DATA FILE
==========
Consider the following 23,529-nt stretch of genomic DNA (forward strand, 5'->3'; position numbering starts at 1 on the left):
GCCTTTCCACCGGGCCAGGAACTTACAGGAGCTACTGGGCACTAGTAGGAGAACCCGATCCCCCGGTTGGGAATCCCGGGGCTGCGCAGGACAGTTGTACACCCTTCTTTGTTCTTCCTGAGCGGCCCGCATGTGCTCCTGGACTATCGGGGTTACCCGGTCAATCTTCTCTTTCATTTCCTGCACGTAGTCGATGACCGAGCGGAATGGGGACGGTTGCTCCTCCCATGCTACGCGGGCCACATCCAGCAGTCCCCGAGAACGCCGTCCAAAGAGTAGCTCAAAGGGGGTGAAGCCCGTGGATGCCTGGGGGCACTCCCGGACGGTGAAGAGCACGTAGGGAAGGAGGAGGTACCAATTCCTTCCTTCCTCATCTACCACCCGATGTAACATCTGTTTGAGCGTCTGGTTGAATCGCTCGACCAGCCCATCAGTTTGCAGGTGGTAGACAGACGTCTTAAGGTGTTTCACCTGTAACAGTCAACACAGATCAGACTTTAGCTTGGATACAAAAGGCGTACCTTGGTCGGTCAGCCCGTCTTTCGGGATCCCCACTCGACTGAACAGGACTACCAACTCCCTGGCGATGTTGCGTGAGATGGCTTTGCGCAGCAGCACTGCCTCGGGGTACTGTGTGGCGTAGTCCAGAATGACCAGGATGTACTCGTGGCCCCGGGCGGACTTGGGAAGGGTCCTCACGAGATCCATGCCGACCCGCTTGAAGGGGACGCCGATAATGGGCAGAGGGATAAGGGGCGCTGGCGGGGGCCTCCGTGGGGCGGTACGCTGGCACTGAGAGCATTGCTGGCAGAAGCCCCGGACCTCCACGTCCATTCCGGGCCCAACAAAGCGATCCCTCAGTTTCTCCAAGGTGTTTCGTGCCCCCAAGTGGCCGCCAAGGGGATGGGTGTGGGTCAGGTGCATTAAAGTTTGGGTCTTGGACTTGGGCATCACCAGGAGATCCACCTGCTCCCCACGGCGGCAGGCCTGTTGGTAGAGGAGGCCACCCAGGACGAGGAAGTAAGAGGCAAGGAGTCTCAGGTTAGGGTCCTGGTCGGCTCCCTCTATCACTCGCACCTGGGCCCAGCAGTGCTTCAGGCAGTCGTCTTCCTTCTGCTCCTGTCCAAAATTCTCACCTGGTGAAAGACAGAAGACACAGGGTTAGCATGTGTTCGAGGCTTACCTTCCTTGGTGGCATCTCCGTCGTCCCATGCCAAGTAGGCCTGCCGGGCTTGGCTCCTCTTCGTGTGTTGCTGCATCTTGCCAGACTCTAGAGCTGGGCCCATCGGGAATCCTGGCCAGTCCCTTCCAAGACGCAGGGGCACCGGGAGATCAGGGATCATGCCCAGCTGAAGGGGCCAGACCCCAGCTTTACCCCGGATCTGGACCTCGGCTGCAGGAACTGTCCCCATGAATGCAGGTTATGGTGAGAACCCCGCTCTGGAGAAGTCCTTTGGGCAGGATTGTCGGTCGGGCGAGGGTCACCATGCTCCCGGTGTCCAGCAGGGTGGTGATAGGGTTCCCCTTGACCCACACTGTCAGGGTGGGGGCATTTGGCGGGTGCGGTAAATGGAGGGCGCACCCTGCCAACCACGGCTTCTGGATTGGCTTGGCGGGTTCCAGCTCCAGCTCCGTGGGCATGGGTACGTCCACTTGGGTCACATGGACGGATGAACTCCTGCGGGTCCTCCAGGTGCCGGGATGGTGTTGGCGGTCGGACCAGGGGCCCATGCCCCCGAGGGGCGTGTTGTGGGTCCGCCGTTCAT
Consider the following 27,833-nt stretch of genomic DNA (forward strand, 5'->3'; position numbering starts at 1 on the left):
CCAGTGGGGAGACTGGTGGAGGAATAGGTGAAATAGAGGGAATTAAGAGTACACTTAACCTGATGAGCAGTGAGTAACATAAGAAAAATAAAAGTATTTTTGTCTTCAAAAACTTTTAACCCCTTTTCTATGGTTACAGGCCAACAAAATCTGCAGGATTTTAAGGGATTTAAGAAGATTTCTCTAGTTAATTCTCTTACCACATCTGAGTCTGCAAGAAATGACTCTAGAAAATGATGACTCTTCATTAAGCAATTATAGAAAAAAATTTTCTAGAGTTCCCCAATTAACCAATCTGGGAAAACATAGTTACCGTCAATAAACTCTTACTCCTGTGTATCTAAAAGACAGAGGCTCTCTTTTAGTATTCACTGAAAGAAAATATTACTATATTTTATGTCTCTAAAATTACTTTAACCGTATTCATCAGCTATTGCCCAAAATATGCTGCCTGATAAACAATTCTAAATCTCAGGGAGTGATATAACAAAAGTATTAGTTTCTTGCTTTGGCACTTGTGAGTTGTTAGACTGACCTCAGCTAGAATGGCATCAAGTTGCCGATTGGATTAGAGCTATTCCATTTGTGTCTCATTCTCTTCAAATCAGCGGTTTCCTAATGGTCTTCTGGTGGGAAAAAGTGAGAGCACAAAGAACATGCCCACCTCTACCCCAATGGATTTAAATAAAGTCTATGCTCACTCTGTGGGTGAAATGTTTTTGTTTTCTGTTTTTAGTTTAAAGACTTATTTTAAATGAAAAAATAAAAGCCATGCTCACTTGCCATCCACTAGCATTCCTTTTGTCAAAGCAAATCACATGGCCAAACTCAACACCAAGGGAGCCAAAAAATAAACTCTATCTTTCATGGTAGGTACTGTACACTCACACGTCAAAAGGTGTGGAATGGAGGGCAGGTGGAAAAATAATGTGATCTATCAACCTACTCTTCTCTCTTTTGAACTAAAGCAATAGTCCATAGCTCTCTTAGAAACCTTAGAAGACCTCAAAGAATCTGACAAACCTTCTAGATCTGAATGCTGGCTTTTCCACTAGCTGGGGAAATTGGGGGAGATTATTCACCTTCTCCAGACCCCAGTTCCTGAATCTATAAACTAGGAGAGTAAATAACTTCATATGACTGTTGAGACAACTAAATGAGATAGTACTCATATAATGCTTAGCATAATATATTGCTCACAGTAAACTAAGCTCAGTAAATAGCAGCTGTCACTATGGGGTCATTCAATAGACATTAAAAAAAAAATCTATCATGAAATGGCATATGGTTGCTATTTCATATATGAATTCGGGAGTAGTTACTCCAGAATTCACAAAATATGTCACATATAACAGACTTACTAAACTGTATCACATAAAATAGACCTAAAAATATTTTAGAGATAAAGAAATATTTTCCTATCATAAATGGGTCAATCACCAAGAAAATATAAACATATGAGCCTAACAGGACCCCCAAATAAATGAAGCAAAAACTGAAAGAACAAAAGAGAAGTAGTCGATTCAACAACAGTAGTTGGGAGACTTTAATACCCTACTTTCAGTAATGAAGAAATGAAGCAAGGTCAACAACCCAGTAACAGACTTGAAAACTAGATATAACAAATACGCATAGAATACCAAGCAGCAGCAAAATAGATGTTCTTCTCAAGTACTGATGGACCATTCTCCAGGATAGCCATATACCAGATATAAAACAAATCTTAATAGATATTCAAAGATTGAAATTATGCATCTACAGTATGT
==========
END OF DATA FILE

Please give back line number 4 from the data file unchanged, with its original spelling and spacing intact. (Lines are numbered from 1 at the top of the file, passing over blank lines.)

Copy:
CCAGTGGGGAGACTGGTGGAGGAATAGGTGAAATAGAGGGAATTAAGAGTACACTTAACCTGATGAGCAGTGAGTAACATAAGAAAAATAAAAGTATTTTTGTCTTCAAAAACTTTTAACCCCTTTTCTATGGTTACAGGCCAACAAAATCTGCAGGATTTTAAGGGATTTAAGAAGATTTCTCTAGTTAATTCTCTTACCACATCTGAGTCTGCAAGAAATGACTCTAGAAAATGATGACTCTTCATTAAGCAATTATAGAAAAAAATTTTCTAGAGTTCCCCAATTAACCAATCTGGGAAAACATAGTTACCGTCAATAAACTCTTACTCCTGTGTATCTAAAAGACAGAGGCTCTCTTTTAGTATTCACTGAAAGAAAATATTACTATATTTTATGTCTCTAAAATTACTTTAACCGTATTCATCAGCTATTGCCCAAAATATGCTGCCTGATAAACAATTCTAAATCTCAGGGAGTGATATAACAAAAGTATTAGTTTCTTGCTTTGGCACTTGTGAGTTGTTAGACTGACCTCAGCTAGAATGGCATCAAGTTGCCGATTGGATTAGAGCTATTCCATTTGTGTCTCATTCTCTTCAAATCAGCGGTTTCCTAATGGTCTTCTGGTGGGAAAAAGTGAGAGCACAAAGAACATGCCCACCTCTACCCCAATGGATTTAAATAAAGTCTATGCTCACTCTGTGGGTGAAATGTTTTTGTTTTCTGTTTTTAGTTTAAAGACTTATTTTAAATGAAAAAATAAAAGCCATGCTCACTTGCCATCCACTAGCATTCCTTTTGTCAAAGCAAATCACATGGCCAAACTCAACACCAAGGGAGCCAAAAAATAAACTCTATCTTTCATGGTAGGTACTGTACACTCACACGTCAAAAGGTGTGGAATGGAGGGCAGGTGGAAAAATAATGTGATCTATCAACCTACTCTTCTCTCTTTTGAACTAAAGCAATAGTCCATAGCTCTCTTAGAAACCTTAGAAGACCTCAAAGAATCTGACAAACCTTCTAGATCTGAATGCTGGCTTTTCCACTAGCTGGGGAAATTGGGGGAGATTATTCACCTTCTCCAGACCCCAGTTCCTGAATCTATAAACTAGGAGAGTAAATAACTTCATATGACTGTTGAGACAACTAAATGAGATAGTACTCATATAATGCTTAGCATAATATATTGCTCACAGTAAACTAAGCTCAGTAAATAGCAGCTGTCACTATGGGGTCATTCAATAGACATTAAAAAAAAAATCTATCATGAAATGGCATATGGTTGCTATTTCATATATGAATTCGGGAGTAGTTACTCCAGAATTCACAAAATATGTCACATATAACAGACTTACTAAACTGTATCACATAAAATAGACCTAAAAATATTTTAGAGATAAAGAAATATTTTCCTATCATAAATGGGTCAATCACCAAGAAAATATAAACATATGAGCCTAACAGGACCCCCAAATAAATGAAGCAAAAACTGAAAGAACAAAAGAGAAGTAGTCGATTCAACAACAGTAGTTGGGAGACTTTAATACCCTACTTTCAGTAATGAAGAAATGAAGCAAGGTCAACAACCCAGTAACAGACTTGAAAACTAGATATAACAAATACGCATAGAATACCAAGCAGCAGCAAAATAGATGTTCTTCTCAAGTACTGATGGACCATTCTCCAGGATAGCCATATACCAGATATAAAACAAATCTTAATAGATATTCAAAGATTGAAATTATGCATCTACAGTATGT